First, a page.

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Re-Visioning Our Relationship with Earth: Lessons from 'Rights of Nature & Systemic Change' Event


Deeply aware of the crisis created by systems that value growth and profit above all else, an extraordinary group of panelists gathered to speak out at ‘Rights of Nature and Systemic Change in Climate Solutions’ on September 22, 2014. The event, presented by the Women’s Earth and Climate Action Network (WECAN International) and the Global Alliance for the Rights of Nature, was held as part of the mobilization surrounding the People’s Climate March and U.N. Climate Summit in New York City.



Photo by Emily Arasim.


Rich with varied voices and perspectives, the event focused on the need to redesign our social, political, economic and legal structures to function with respect to the rights of the Earth and the knowledge systems of the original stewards of the land, the worlds indigenous peoples.


“If our environmental law and economic systems were working we would not be in this crisis,” explained Osprey Orielle Lake, Co-Founder and Executive Director of WECAN International,in her opening statement. “Our current laws do not stop pollution, they ‘regulate’ it and allow it to continue. We must disrupt this broken framework.”


Photo by Emily Arasim.


Tom Goldtooth (Indigenous Environmental Network), Shannon Biggs (Global Exchange), Gloria Ushigua (Association of Sapara Women, Ecuador), Linda Sheehan (Earth Law Center), and Casey Camp-Horinek (Ponca Nation, Indigenous Environmental Network) joined Lake to expose fundamental flaws in our current laws and management schemes, while presenting bold strategies for re-visioning them. The issue could not be more critical, presenters explained, as a shift to a legal framework and knowledge system that sees the Earth as a living being with inherent right is a requirement for any genuine climate solution.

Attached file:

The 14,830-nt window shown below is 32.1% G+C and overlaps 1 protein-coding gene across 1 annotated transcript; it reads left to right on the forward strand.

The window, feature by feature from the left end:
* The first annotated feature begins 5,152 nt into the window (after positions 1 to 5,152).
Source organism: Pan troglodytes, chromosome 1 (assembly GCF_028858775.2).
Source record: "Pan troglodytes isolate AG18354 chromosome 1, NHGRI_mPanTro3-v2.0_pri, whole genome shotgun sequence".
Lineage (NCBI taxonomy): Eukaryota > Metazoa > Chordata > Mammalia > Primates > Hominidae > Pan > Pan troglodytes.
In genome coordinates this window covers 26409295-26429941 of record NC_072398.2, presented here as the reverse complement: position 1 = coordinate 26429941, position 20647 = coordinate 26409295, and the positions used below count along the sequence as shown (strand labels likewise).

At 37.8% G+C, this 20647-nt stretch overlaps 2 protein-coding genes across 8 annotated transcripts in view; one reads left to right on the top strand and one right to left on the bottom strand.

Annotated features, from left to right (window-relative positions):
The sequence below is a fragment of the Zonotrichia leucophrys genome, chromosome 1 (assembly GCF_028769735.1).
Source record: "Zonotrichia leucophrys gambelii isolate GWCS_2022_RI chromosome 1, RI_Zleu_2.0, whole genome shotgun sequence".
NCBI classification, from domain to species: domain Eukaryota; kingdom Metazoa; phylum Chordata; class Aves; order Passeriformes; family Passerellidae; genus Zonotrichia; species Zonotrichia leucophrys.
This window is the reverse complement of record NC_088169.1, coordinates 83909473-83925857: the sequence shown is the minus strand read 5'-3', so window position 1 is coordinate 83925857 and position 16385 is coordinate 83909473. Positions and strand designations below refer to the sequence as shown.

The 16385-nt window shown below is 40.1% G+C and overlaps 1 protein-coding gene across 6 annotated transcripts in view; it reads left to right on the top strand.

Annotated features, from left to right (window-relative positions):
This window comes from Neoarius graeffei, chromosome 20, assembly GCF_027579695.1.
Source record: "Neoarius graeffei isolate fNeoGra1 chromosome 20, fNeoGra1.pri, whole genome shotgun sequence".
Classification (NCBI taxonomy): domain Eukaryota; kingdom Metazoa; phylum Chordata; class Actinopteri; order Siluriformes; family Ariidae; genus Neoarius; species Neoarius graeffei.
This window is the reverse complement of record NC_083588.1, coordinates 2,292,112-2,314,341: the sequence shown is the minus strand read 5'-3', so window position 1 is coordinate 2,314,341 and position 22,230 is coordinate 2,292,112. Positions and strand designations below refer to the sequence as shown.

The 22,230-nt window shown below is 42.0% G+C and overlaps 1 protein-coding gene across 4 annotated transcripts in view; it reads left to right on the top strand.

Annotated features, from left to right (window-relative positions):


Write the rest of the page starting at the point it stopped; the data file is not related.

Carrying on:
Tom Goldtooth of the Indigenous Environmental Network took the floor first, focusing on the need to learn from and re-align with indigenous knowledge which conceives of the Earth as a vibrant, living Mother who must be cared for and respected.


Photo by Emily Arasim.


Tom explained how many climate action plans currently being considered, such as REDD carbon projects and biotechnology schemes, continue to violate the laws of nature and rights of the Earth in attempts to divide, conquer, and profit, ultimately making them false and highly destructive proposals. He emphasized that communities across the globe must reject climate policies which continue to commodify and manipulate, instead coming back to “our true nature of working in harmony with Mother Earth.”

Linda Sheehan of the Earth Law Center spoke next, reaffirming and expanding up Tom Goldtooth’s sentiment that our plans of action, movements, laws and policies must function with respect to the Rights of Nature.


Photo by Emily Arasim.


According to Linda, our current legal structure overwhelmingly views the Earth as an entity to be traded and degraded, resulting in continued exploitation and failing policy. “We think we can chop up nature, we can control it. This is simply a misunderstanding,” she explained.


Working to challenge this flawed vision, Linda and allies at the Earth Law Center have joining forces with groups across the U.S. to create and instate new laws that put the rights of the Earth and communities above those of corporations, including notable successes in Santa Monica, California this year.


From the frontlines of the fight to end fossil fuel extraction in the Amazon Basin, Gloria Ushigua of the Association of Sapara Women, Ecuador shared her story next.